The secrets almost came to light in 1995.

A Nashville mother suspected McKeown had molested her son in the trailer park where they both lived. A doctor confirmed that the son showed signs of sexual abuse. The mother called Nashville police from the doctor's office.

Metro detective Ron Carter arranged to wire the boy with a tape recorder and have him confront McKeown, hoping to capture incriminating statements. But Carter didn't show up at the arranged time. The mother, whom The Tennessean is not naming to protect the identity of her son, says Carter didn't return repeated calls to his office or pager.

Had police taped the eventual confrontation, the mother said, they might have recorded the confession McKeown eventually gave and it would have prevented other boys from being molested. Police still have not explained why that investigation mysteriously evaporated.

As it was, McKeown slipped away again.

The decades of abuse finally came to light in January, when a 15-year old boy told state child protective service workers that McKeown had raped him. McKeown had begun sexually abusing him in 1995. Police were stunned to learn that McKeown had been given custody of the boy in 1998 after he got in trouble with the law.

Detectives put a recording device on this boy and had him confront McKeown. When they heard his confession, the police knocked on the door. McKeown not only admitted to molesting the boy, but also wrote out a list of names, dates and descriptions of similar abuse starting in May 1972.

He told police about the farm, although he didn't name Richards. But the victims did. They began calling the police department with allegations against both McKeown and Richards after news of McKeown's arrest was made public.

Two Nashville detectives flew to Florida in February and knocked on the door of Richards' West Palm Beach bungalow. At first, he denied knowing much about McKeown. But when it became clear the detectives had talked to some of Richards' victims, Richards began to confirm his own list of victims.

He told police he had expected them to come calling after McKeown was arrested, saying: "I knew my name was going to get brought into it."

Richards told police his treatment cured him of any desire to have sex with children. He blamed the church's dismissal of the priests in 1989 for McKeown's lapse.

"It may be because he didn't have the support to keep that from happening," he said.

While Richards was being questioned by police, the diocese leaders were beginning to be questioned themselves.

Prosecutors from the district attorney general's office wanted to know what church leaders knew about the abusive priests and when they learned it. Letters show the prosecutors didn't always believe the diocese was fully disclosing all it knew.

But if prosecutors felt they weren't getting all their questions answered, the public was even more in the dark.

Perkin acted as spokesman for the diocese after McKeown's arrest. When asked if the diocese had received any allegations of child sex abuse against McKeown in response to a February appeal for victims to come forward, Perkin said no.

When told that ?I?The Tennessean ?I?had talked with a victim who said he had told Perkin himself that McKeown had abused him, Perkin faxed a statement that read: "You ... asked if we had received any allegations of misconduct, which I interpreted to mean recent misconduct which was being investigated."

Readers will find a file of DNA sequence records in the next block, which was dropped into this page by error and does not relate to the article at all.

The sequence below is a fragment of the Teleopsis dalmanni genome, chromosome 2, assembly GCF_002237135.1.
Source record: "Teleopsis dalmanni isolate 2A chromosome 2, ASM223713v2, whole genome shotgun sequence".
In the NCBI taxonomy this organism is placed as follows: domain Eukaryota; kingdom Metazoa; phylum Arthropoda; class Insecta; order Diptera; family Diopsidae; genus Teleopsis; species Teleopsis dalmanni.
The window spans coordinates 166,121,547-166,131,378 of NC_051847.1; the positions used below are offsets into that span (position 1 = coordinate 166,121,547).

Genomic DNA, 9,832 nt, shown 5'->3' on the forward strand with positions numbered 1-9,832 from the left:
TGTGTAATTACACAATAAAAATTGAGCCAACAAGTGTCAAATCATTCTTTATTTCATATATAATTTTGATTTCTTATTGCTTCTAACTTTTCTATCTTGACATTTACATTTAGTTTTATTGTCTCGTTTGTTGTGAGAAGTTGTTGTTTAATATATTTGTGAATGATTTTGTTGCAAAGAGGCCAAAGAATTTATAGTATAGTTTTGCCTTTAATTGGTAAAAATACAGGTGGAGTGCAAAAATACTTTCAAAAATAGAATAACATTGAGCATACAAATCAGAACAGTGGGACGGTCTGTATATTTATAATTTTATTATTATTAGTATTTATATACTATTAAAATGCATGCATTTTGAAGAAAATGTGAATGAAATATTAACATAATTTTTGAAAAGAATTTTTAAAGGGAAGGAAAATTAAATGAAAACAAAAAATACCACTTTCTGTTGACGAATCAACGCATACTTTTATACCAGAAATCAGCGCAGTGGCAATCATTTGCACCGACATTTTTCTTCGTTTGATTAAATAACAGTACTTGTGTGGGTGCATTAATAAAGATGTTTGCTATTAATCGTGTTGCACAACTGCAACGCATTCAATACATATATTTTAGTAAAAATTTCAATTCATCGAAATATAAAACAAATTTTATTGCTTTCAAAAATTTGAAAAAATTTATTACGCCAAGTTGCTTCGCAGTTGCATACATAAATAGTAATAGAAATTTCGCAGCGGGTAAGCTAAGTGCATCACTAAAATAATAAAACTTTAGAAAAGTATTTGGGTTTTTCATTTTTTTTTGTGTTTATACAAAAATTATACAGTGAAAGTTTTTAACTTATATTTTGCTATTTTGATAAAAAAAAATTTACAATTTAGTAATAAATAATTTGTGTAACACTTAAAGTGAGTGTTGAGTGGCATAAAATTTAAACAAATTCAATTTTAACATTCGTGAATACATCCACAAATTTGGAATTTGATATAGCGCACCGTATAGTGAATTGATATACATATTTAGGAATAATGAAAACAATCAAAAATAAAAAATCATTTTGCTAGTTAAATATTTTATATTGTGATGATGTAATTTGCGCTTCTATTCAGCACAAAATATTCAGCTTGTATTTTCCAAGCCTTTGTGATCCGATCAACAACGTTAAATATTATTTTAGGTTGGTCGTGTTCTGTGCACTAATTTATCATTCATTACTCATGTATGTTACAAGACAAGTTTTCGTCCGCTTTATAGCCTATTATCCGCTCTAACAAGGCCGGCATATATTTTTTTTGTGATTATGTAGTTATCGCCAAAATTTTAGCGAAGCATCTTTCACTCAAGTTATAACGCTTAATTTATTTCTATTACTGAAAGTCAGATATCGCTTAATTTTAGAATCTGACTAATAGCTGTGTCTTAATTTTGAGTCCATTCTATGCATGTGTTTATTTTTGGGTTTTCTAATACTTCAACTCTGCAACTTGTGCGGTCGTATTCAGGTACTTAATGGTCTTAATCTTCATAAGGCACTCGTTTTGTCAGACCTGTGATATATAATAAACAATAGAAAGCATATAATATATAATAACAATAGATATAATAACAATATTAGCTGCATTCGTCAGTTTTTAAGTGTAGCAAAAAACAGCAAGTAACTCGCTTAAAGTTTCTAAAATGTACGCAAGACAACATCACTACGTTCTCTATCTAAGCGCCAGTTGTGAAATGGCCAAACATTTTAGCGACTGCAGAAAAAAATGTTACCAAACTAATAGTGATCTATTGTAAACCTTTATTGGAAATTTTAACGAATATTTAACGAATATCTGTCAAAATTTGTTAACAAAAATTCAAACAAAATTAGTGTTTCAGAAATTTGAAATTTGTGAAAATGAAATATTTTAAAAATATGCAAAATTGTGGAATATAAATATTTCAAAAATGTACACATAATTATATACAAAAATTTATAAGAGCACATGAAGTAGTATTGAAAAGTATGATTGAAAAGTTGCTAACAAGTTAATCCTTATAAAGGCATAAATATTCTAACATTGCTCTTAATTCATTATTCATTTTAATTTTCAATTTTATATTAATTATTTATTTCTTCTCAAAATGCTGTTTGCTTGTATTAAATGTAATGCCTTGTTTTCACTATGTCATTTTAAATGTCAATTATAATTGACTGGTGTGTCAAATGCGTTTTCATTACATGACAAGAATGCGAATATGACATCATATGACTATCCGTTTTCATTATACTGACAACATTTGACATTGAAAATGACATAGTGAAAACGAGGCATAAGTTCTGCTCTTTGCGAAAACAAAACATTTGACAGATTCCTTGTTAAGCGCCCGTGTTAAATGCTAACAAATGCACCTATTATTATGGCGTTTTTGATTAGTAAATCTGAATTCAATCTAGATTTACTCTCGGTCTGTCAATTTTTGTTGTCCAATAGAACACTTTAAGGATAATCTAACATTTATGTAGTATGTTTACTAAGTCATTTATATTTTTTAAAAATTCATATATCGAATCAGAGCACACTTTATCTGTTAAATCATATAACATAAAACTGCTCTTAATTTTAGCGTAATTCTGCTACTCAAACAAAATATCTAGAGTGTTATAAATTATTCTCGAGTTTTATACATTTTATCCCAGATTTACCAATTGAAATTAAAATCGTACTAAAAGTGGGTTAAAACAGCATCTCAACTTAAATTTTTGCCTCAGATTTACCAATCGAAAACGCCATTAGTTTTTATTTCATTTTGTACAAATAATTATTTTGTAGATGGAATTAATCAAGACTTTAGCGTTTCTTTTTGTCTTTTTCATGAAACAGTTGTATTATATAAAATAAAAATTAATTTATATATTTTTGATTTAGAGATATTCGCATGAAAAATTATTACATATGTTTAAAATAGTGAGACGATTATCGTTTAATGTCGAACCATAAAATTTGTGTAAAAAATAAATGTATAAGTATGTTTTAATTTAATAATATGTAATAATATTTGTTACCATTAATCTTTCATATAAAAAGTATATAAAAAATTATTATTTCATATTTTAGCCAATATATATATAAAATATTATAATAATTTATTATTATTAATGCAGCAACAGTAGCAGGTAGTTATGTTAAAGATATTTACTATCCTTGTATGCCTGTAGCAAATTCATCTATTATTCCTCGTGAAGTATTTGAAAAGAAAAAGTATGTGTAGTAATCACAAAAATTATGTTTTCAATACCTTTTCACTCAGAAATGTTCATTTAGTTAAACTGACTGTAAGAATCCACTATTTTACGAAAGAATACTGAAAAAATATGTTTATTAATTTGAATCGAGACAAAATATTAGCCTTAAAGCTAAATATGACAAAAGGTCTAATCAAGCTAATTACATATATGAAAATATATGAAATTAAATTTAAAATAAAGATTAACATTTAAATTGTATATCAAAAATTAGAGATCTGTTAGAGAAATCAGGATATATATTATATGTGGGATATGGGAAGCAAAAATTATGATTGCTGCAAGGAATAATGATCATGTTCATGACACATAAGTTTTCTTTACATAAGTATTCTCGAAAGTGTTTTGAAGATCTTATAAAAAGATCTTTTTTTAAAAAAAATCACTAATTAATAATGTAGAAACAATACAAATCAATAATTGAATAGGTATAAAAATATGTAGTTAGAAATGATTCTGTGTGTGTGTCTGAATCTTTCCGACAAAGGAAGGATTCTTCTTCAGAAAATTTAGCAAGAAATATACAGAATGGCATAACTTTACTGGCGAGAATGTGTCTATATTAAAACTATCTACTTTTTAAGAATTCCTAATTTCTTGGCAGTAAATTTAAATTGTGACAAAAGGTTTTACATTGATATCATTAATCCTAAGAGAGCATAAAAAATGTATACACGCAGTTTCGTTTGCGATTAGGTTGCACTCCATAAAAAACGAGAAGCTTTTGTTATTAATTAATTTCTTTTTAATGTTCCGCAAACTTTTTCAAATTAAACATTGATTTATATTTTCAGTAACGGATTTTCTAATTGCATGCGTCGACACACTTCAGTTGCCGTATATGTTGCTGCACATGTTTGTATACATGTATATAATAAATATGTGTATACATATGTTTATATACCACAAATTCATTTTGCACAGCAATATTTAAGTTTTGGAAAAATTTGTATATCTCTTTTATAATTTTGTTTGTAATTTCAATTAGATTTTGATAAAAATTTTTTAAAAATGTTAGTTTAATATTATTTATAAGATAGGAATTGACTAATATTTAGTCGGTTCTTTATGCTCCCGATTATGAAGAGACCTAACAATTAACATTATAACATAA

When asked if there had been any other allegations of sex abuse against any other priests in Nashville, Perkin refused to answer.

When ?I?The Tennessean ?I?learned that the Davidson County grand jury had subpoenaed the records of a second priest under investigation for child sex abuse, Perkin said he could not identify that priest because of "privacy considerations."

However, the diocese later released the second priest's name Richards in response to questions from ?I?The Tennessean ?I?concerning allegations Richards' victims had made. It wasn't until then that the public learned church leaders had known about both McKeown's and Richards' pedophilia for 13 years.

Diocese leaders scrambled to react.

They called meetings with their attorney and with influential Nashville Catholics. They arranged a conference call with ?I?Tennessean ?I?editor Frank Sutherland.

The leaders pressed Sutherland for a printed clarification on the headline of a newspaper story the Sunday before, which read "Diocese stayed silent as molestation reports grew.' The diocese knew of only two complaints about McKeown's behavior, the leaders told Sutherland: The 1986 molestation report and the 1988 condom Christmas gift.

But even then, disclosure was not complete. Church leaders did not reveal a 1988 molestation report or any of the other facts that have now come to light.

Two weeks ago, Bishop Kmiec called a hastily arranged private meeting of priests and deacons in the diocese. There, several priests asked diocese officials to speak forthrightly about what the church did and knew, some attendees later told others.

Other priests asked that church leaders identify a third priest who prosecutors said had been under child sex abuse investigation with Richards and McKeown. This, they argued, would lift the cloud of suspicion from all other priests.

Diocese officials refused to identify the third priest.

Richards, through the tapes of the Nashville detectives, offers an explanation for why he believes the church was silent for 13 years about two of its priests who had sexually abused children.

"A lot of things were different then," Richards says. "People have realized, "Oops, we've been messing up. We're setting people up to be hurt.' It takes time for people to know the right way to do it."

But that, the mother of McKeown's last victim says, doesn't explain why the truth remained hidden for so long.

"For the last 13 years," she said, "everyone involved has fallen down on their moral responsibility."


This is Bishop Edward J. Kmiec's response to a Tennessean request for an interview:

"I received your message regarding documents related to the McKeown case. We have been informed by the district attorney's office that the investigation and the case are closed. Our diocese cooperated fully in that investigation. We continue to offer counseling for any victims and urge any other reports to be given to the district attorney's office.

"I am sure you are aware that Father Bill Fleming, pastor of our Cathedral parish, is critically ill with cancer, and I am deeply concerned for him and involved with his care at this particular time."